John Quelch, the Dean of the London Business
School, recently made a comparison of mail-order
sales to online shopping in a recent Harvard Business
Review:
"Naysayers' reactions to the Net are similar to those
we heard 15 or 20 years ago from the United States
when direct mail catalogs started to become more
prominent. One common preconception about direct
mail was that it would work only with certain
products. Another was that it was unreliable, that
buying through the mail was too risky for consumers.
Still another assumption was that if a retailer engaged
in direct mail, catalog sales would cannibalize store
sales. Do those reactions sound familiar? Well, all
three proved to be myths, and—as they relate to ecommerce—all three will again, given time."
Dean Quelch concludes, "We just don't know what
can and will be sold over the Net." Shifting from
economics to sociology, what is the most valuable
commodity in any two-income family? If it is not
money, it is time. Retail e-commerce is clearly
following the path blazed by mail-order sales to
become a convenient and reliable way to shop. Time
is valuable, so why wouldn't the harried 100 million
Americans with Internet access use this medium for
retail shopping as well?
Well, of course they will. They already are. Online
shoppers will spend an estimated $13 billion this
holiday season.
So, the short answer to Governor Gilmore's excellent question is the sales tax survived its
shrinking base and the growth of mail-order sales by raising its rates. But the higher rates
have pushed price-sensitive consumers into tax avoidance— more mail-order and online
shopping. This pattern leads to more slippage in tax revenue— an estimated loss of $10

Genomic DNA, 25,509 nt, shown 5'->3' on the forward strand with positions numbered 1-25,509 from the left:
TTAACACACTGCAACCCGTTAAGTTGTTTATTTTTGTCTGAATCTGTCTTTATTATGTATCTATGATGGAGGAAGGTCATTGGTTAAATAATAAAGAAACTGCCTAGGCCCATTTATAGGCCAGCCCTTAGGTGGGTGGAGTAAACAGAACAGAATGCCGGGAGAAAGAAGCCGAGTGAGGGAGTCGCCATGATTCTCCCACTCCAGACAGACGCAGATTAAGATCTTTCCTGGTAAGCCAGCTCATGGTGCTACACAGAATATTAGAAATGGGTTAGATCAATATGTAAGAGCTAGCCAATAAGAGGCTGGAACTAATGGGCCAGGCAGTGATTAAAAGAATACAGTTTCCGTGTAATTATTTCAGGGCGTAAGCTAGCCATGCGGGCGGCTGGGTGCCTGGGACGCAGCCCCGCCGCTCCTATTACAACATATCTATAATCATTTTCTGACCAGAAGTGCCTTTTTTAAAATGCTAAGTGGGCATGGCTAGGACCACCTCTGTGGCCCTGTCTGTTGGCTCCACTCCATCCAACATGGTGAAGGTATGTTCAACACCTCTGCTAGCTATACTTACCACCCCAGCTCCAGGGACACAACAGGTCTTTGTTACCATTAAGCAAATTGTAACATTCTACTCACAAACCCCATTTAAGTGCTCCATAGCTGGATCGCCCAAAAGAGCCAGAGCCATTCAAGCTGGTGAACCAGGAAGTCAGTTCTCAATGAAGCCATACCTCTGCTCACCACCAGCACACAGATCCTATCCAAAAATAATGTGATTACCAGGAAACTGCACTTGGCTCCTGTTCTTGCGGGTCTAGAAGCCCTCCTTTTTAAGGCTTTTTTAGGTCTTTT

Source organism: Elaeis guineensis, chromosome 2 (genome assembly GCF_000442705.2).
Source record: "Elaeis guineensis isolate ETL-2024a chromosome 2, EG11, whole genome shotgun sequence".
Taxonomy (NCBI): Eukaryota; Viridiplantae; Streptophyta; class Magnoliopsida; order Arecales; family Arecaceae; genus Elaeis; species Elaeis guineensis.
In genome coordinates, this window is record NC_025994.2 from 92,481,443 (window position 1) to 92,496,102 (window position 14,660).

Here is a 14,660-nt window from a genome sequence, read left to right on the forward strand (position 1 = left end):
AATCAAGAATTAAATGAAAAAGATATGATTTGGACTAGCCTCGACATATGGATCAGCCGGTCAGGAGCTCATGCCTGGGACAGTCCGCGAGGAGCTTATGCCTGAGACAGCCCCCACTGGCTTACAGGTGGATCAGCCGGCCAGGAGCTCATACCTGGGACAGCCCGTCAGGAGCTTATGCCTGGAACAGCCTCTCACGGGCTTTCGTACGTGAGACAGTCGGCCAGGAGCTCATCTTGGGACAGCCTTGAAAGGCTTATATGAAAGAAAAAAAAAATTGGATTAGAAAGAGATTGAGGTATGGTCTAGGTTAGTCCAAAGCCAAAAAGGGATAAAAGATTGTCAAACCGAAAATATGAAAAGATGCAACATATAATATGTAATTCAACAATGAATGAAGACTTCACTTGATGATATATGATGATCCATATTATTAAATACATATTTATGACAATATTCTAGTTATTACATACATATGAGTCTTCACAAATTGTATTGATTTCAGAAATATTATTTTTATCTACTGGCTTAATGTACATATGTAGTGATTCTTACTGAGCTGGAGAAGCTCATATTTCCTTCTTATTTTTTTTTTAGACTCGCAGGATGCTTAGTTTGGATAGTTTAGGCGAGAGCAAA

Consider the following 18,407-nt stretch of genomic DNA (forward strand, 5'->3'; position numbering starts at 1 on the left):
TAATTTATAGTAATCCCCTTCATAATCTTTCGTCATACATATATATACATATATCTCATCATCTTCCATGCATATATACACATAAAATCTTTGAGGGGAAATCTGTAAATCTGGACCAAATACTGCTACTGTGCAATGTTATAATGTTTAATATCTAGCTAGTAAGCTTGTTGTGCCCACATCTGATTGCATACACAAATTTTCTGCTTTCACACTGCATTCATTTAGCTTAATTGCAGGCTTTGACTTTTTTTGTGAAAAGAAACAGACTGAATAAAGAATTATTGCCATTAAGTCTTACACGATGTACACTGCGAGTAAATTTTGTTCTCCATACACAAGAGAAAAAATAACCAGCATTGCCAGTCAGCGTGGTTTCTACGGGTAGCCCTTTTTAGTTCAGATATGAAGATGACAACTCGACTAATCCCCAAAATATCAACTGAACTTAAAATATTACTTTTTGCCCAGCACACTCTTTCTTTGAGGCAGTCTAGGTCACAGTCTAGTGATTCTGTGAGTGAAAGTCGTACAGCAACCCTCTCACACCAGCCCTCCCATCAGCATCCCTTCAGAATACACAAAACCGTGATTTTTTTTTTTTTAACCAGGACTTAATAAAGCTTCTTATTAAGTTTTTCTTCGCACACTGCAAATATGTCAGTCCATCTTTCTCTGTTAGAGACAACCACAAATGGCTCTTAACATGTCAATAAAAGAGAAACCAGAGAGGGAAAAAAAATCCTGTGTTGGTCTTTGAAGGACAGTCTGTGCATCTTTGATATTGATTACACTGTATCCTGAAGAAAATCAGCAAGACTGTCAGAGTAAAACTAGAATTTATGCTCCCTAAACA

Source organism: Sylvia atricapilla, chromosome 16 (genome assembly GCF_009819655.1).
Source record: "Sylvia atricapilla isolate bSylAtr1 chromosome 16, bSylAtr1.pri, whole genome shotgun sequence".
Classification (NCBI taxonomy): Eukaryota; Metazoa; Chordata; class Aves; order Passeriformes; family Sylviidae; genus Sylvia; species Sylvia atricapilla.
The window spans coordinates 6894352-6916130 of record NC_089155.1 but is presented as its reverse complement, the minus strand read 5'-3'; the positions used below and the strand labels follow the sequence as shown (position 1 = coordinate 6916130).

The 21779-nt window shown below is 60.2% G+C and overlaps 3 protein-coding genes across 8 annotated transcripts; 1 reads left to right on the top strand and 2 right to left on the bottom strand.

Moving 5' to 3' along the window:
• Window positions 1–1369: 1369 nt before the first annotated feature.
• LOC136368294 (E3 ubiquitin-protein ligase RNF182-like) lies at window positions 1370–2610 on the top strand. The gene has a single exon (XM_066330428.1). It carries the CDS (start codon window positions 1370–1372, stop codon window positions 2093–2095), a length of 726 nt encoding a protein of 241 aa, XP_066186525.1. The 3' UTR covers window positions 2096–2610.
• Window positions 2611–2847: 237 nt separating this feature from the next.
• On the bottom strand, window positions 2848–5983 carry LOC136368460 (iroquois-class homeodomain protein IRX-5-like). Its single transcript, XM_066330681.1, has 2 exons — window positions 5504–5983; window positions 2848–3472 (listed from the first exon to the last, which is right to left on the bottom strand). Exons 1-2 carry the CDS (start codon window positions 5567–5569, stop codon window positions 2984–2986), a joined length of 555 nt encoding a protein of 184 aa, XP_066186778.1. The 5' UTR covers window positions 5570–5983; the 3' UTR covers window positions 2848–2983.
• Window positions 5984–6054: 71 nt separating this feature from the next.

billion in public sector revenues by 2003. If e-commerce continues to grow at its current
rate, even more slippage will result, possibly leading to higher and higher rates to
generate sufficient public sector revenues. A higher tax rate on a shrinking base is bad
medicine for any tax. This why some public finance experts fear that electronic
commerce will erode the future revenue stream from the sales tax.
If something superior to the sales tax can be found to replace it, then sign me up. Until
then, the voters of the 21st century will continue to demand quality public services.
Those services will require a balanced array of taxes, including a state/local sales tax
applied equally to all forms of shopping. That means that remote vendors should be
given an expanded duty to collect the sales/use tax, putting them on equal footing with
the Mom and Pop retailers. The failure to achieve this tax equity principle could
undermine the future viability of the sales tax, jeopardizing the autonomy of state and
local governments.
Next month, the Advisory Commission will be meeting in San Francisco to hear more
about these issues. I hope this time every member of this commission will listen closely
to state and local elected officials.
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This was published in NLC's Nation's Cities Weekly on November 29, 1999. The
Georgia Municipal Association has posted this article on its web page—
http://www/gmanet.com/features/ecommerce/erode.shtml. A related article is posted at
http://www/nlc.org/e-simp.htm.
Tom Bonnett is a public policy consultant in Brooklyn, NY. His report, Governance in
the Digital Age, was commissioned by seven national organizations serving state and
local officials and published by the National League of Cities in June 1999. His email
address is [email protected]